June 24, 2012— -- A dog took a bullet to save Colleen Combs from a home invader 20 years ago, and she's still returning the favor.
Combs founded her nonprofit dog rehabilitation program, Green Dog Rescue Project, to save "problem" shelter dogs from euthanasia about six months ago, but you won't find the animals stuffed into cages there.
Instead, they roam free as part of a pack in which Combs herself is the "alpha" pooch, she said.
"We have cages in our society, and we put prisoners in them." she told ABCNews.com. "Time and time again, I've seen so many dogs euthanized because they're misunderstood."
In standard shelters, dogs feel trapped because everything around them feels like a threat, Combs said. But her tactic is to take the leash and have a "conversation" with the dog, who usually submits within 30 seconds. The dog realizes someone else –the alpha -- is making decisions, and it can relax, she said.
In the last six months, Combs has placed 20 to 25 of these charity dogs in homes and takes care of another 25 Green Dog animals at King's Kastle, her for-profit dog rehab and socialization training facility in Windsor, Calif.
Many of them were at shelters facing euthanasia because they were too aggressive.
Combs said she's personally paid for 600 to 700 dogs at King's Kastle over the last 15 years, and decided it was time to start an official non-profit six months ago. She hopes to move Green Dog Rescue Project to its own facility within the next three to six months, she said.
Douglass Keane is just one of the believers in Comb's methods.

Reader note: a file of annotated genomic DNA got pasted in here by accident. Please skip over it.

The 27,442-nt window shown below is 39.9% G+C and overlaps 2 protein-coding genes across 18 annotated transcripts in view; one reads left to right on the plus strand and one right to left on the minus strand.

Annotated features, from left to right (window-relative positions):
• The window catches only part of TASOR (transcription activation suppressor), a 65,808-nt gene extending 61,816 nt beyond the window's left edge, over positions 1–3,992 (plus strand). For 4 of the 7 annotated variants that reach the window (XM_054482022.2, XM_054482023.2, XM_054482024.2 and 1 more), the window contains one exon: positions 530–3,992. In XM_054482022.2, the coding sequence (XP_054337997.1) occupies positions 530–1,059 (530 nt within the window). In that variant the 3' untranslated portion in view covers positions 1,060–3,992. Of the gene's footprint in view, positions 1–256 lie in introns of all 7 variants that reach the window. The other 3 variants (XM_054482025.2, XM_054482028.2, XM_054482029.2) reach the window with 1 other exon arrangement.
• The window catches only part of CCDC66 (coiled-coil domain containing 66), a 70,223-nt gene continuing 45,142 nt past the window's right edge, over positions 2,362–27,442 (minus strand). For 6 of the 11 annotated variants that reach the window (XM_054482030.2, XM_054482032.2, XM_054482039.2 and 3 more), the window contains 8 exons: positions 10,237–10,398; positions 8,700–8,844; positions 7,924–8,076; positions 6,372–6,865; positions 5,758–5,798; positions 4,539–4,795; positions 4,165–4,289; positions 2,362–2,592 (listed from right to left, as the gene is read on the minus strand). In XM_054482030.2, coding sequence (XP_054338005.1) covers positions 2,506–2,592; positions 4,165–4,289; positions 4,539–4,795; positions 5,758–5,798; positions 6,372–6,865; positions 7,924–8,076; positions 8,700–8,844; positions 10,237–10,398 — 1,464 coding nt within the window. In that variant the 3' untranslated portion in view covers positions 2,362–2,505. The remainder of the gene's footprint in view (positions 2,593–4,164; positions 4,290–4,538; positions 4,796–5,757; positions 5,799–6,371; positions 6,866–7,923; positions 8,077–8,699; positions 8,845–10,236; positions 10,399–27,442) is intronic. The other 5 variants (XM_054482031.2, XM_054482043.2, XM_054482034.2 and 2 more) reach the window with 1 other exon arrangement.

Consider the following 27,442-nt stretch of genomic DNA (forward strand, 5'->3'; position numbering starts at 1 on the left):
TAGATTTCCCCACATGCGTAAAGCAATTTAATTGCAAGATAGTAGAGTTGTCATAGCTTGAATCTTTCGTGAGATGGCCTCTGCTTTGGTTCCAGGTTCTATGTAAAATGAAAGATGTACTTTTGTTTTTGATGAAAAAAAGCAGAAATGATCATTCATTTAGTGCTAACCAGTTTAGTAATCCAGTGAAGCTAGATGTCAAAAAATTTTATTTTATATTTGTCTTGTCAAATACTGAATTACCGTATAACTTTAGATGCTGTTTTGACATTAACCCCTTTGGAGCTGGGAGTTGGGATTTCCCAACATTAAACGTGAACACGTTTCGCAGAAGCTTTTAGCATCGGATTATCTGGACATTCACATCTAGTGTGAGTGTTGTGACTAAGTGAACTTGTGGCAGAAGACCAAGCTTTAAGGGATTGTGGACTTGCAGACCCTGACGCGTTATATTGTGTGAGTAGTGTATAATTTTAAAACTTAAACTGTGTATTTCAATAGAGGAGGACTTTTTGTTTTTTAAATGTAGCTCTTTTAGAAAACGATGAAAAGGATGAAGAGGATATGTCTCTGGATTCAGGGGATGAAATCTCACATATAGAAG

He said he turned to Combs in a last-ditch effort to avoid euthanizing his rescued Border Collie mix, Jakey, when he realized the dog was too aggressive to stay in his home, and a shelter refused to take him.
"I bring Jakey out on the leash, and I'm afraid to give it to her," Keane said, adding that the dog immediately began barking up a storm. "Thirty seconds later, he was over it. I swear to God, there were tears streaming down my face."
Jakey is still with Combs as a pack dog.
In November, Keane sought Combs' help again, and sued a Healdsburg animal shelter to allow him to take a 110-pound Catahoula Mastiff mix to Combs' shelter. The Healdsburg shelter initially refused and slated the dog for euthanasia around Thanksgiving, claiming it didn't want to pass on its problems to other shelters, Keane said.
Keane won and paid to Combs to rehabilitate and train the Catahoula Mastiff named Cash. Keane plans to take Cash home soon.
Keane, a chef who used to volunteer at the Healdsburg Animal Shelter where he met Jakey and Cash, said Combs opened up his mind to better dog rescue.
"She's just showed me there's a different way and a different mentality to rescue dogs," he said. "There's no stress. They don't need to be locked up. She's a very calm force."
Combs said there's no reason dogs should wind up in a landfill.
"Mother nature designed this program," she said. "If we are able to step back from being a human being and see that these animals have a culture and a language…we can coexist."